Question: Several of my violets have developed abnormal growth patterns. Flowers are small, do not open fully, and/or are deformed. Flower stalks are short. Center growth is stunted, leaves are short and not fully developed. Centers are not gray, but some leaves have splotches or varied shades of green. The flowers are the main problem. I do have thrips. Could they be causing the damage?
Answer: It’s likely that they are. Thrips can deform blossoms, mark them, and lead to them fading or dropping prematurely. Though they prefer, and are most easily seen on the blossoms, they spend a good deal of their life on other parts of the plant and will migrate there when the blossoms are removed. This is one reason why thrips can be so difficult to deal with. Removing the infected blossoms is necessary to control them but, when this is done, other symptoms can arise elsewhere.
We’ve found that when we’ve disbudded violets with a know infestation, the plant can exhibit the symptoms described by this grower. Thrips will feed on the foliage, leaving small, brown, “freckles”. The center growth also may not develop normally which, in extreme cases, might lead one to falsely believe they are dealing with a cyclamen mite infestation. Infected leaves might also become more brittle and curl around the edges.
Question: What’s the best remedy for suckers?
Answer: A simple question with a simple answer–blooming! A sucker, of course, is an extra growing point (crown), usually appearing as a pair (or pairs) or leaves within the leaf axils beneath the original growing point in the uppermost, center of the plant. Unless this is a trailing variety, on which extra crowns should be encouraged, or a species violet, which you can choose to grow multiple crowned, these suckers should be removed at first sight. Allowing them to develop not only distorts the symmetry of the plant, but will also delay and/or discourage production of buds and blooms.
Your violet produces suckers as a means of reproducing itself. If unchecked, those suckers will eventually grow into entirely new plants, leaving you with a multiple-crowned plant that will then need dividing. True, it may continue to sporadically bloom, but it will bloom much more if not allowed to sucker. Why? By not allowing your plant to reproduce vegetatively, it must try to reproduce itself sexually by flowering. It will bloom earlier and more, if not allowed to sucker. In our experience, varieties that seem to sucker the most when young also seem to bloom the most once suckers are removed. ‘Rob’s Jitterbug’, is an excellent example. It is a terrific propagator, producing lots of plants, very quickly, from a rooted leaf. Once potted, it grows quickly–and produces lots of suckers! Once they are removed, however, it will produce lots and lots of bloom, continuously, without producing another sucker. It doesn’t need to, since it’s much too busy blooming! The moral? Suckering can be a good thing, so long as they are removed in a timely way. It’s evidence of a vigorous plant with a strong survival instinct. You only need to tell it how!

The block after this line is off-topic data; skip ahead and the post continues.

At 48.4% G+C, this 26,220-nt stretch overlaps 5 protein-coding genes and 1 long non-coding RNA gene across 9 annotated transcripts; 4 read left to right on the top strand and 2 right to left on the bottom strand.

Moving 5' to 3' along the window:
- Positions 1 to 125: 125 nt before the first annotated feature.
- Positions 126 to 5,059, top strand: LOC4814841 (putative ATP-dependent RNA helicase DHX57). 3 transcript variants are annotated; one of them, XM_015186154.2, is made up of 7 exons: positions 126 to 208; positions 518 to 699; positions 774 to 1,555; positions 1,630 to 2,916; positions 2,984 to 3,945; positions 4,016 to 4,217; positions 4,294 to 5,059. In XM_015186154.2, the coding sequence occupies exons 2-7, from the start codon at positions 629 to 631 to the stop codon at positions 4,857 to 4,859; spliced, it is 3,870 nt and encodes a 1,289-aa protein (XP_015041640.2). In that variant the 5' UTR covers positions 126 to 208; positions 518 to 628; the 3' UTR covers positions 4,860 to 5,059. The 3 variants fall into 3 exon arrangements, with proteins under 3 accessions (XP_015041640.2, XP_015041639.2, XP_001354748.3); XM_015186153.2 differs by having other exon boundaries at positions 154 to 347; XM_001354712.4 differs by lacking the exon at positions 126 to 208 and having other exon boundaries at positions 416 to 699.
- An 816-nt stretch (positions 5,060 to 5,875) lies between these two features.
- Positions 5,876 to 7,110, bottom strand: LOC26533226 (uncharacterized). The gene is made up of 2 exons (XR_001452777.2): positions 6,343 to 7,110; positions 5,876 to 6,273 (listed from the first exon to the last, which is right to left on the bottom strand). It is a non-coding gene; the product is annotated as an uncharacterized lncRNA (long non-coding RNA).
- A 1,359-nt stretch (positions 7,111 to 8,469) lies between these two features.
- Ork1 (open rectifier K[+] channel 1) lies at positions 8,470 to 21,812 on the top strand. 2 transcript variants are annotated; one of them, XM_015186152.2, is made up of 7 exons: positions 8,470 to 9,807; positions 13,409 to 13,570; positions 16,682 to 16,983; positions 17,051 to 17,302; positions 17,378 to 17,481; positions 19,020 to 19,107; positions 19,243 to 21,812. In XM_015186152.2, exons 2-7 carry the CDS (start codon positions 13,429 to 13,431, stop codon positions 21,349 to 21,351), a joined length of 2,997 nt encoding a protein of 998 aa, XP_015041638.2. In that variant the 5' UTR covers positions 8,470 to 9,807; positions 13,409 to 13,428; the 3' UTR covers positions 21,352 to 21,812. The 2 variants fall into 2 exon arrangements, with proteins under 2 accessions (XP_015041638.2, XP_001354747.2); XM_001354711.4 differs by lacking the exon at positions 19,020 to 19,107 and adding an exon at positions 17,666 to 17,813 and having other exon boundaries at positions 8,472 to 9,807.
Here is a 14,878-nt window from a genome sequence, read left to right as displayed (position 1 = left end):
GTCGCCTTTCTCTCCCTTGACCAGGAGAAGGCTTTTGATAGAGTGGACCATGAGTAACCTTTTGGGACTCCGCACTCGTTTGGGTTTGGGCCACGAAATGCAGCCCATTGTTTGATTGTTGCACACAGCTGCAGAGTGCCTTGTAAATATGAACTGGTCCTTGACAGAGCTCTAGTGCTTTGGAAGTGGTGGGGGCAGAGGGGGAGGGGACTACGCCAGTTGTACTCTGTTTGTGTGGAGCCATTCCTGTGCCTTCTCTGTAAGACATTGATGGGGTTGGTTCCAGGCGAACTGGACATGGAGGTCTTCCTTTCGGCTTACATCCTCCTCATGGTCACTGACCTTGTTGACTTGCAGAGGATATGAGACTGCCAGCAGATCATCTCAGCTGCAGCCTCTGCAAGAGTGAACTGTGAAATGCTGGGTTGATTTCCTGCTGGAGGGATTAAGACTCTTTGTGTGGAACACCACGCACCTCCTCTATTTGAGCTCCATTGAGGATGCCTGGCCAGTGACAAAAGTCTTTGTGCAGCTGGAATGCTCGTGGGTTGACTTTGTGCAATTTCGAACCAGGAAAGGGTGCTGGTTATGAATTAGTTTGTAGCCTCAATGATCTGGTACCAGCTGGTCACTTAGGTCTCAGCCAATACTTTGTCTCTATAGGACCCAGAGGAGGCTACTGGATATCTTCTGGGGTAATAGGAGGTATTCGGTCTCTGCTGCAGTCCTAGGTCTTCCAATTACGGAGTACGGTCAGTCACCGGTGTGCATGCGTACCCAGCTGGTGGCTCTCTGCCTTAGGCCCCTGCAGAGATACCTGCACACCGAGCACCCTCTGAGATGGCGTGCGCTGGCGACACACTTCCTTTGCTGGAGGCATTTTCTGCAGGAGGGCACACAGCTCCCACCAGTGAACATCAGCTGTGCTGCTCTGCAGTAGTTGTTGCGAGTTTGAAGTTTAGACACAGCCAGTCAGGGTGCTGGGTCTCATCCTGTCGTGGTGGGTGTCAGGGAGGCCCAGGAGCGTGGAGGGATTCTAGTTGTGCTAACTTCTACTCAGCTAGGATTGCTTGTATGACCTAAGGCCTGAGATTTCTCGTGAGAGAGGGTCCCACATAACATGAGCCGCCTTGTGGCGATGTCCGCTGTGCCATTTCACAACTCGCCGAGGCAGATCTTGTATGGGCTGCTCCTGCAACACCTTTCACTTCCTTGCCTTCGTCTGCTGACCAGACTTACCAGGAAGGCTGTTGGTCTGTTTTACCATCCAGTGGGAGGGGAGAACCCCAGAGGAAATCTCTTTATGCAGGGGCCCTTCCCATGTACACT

Question: Is there any way that I can keep the water in my wicking reservoir from turning green with algae?
Answer: Since the algae won’t grow in the dark, one solution is to use a dark, light-blocking, reservoir. Another is to add about 1/4 teaspoon of Physan 20 for every gallon of water. Physan 20 is a popular, easy, and relatively safe to use algaecide. About once every three weeks, we add it to our water to deep our capillary mats from turning green–it works wonders and, because it’s als a bactericide and fungicide, it’s a good preventative measure against more serious problems. We’ve also learned to use dark colored, acrylic, blankets (they can be hard to find), since algae is less likely to grow on dark surfaces and, when it does, is less visible.
Question: All of my violets are showing very crowded centers. The center leaves are small and bunched together. I’m worried that I might have mites. Is that likely?
Answer: Probably not. It’s more likely that these were the symptoms of too much light and, to a lesser degree, too much fertilizer. This grower had her violets under artificial lights–4 florescent tubes above each 2’x2′ shelf, less than a foot above the plants. The lights were kept on for 12 hours per day. This amount of light is far too much for most varieties of African violets, about twice as much as they need. Two tubes, about 10-12″ above miniature violets, and 15-18″ above standard-size violets, for 12-13 hours a day, would be sufficient for healthy growth and good blooming.
This grower also used “Oyama” pots and fertilized at the full, recommended dosage for regular, periodic, watering (i.e. “if you feed every time you water, use this amount…..”). This type of pot is part of a constant-watering system where an inner pot, with a “slotted” bottom is placed inside an outer water-holding pot. Of course, this not only provides water to the plant at all times, but also fertilizer. Because the plant processes a greater volume of water when using this kind of pot, it will also process a greater volume of fertilizer. For this reason, fertilizer dilution should be cut to perhaps 1/3 or 1/4 of the regular amount, which hadn’t been done in this case. The same would be true for any constant-watering system, such as “wick” watering or the use of self-watering “violet pots”.